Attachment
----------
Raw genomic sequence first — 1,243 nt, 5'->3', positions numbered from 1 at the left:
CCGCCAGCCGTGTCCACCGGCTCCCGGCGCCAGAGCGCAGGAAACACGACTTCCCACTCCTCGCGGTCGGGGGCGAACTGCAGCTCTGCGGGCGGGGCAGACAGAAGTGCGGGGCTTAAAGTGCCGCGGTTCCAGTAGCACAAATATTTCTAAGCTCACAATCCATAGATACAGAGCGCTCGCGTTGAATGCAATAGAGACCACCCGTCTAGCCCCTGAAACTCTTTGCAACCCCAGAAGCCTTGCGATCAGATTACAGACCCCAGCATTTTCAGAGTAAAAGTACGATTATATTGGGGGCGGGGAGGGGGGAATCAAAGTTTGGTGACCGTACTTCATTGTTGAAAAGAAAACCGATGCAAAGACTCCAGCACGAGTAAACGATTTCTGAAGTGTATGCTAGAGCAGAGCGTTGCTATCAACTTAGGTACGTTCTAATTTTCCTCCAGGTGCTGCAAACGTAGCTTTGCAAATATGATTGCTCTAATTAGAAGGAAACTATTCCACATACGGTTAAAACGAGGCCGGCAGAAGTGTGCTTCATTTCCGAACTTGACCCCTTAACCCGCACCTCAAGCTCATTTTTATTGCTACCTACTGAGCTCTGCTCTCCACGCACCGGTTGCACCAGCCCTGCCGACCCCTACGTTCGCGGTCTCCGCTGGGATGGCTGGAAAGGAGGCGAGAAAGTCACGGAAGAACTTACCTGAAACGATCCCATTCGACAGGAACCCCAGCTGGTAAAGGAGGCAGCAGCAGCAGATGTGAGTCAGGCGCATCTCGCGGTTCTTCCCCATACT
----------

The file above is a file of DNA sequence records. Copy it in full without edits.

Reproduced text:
Raw genomic sequence first — 1,243 nt, 5'->3', positions numbered from 1 at the left:
CCGCCAGCCGTGTCCACCGGCTCCCGGCGCCAGAGCGCAGGAAACACGACTTCCCACTCCTCGCGGTCGGGGGCGAACTGCAGCTCTGCGGGCGGGGCAGACAGAAGTGCGGGGCTTAAAGTGCCGCGGTTCCAGTAGCACAAATATTTCTAAGCTCACAATCCATAGATACAGAGCGCTCGCGTTGAATGCAATAGAGACCACCCGTCTAGCCCCTGAAACTCTTTGCAACCCCAGAAGCCTTGCGATCAGATTACAGACCCCAGCATTTTCAGAGTAAAAGTACGATTATATTGGGGGCGGGGAGGGGGGAATCAAAGTTTGGTGACCGTACTTCATTGTTGAAAAGAAAACCGATGCAAAGACTCCAGCACGAGTAAACGATTTCTGAAGTGTATGCTAGAGCAGAGCGTTGCTATCAACTTAGGTACGTTCTAATTTTCCTCCAGGTGCTGCAAACGTAGCTTTGCAAATATGATTGCTCTAATTAGAAGGAAACTATTCCACATACGGTTAAAACGAGGCCGGCAGAAGTGTGCTTCATTTCCGAACTTGACCCCTTAACCCGCACCTCAAGCTCATTTTTATTGCTACCTACTGAGCTCTGCTCTCCACGCACCGGTTGCACCAGCCCTGCCGACCCCTACGTTCGCGGTCTCCGCTGGGATGGCTGGAAAGGAGGCGAGAAAGTCACGGAAGAACTTACCTGAAACGATCCCATTCGACAGGAACCCCAGCTGGTAAAGGAGGCAGCAGCAGCAGATGTGAGTCAGGCGCATCTCGCGGTTCTTCCCCATACT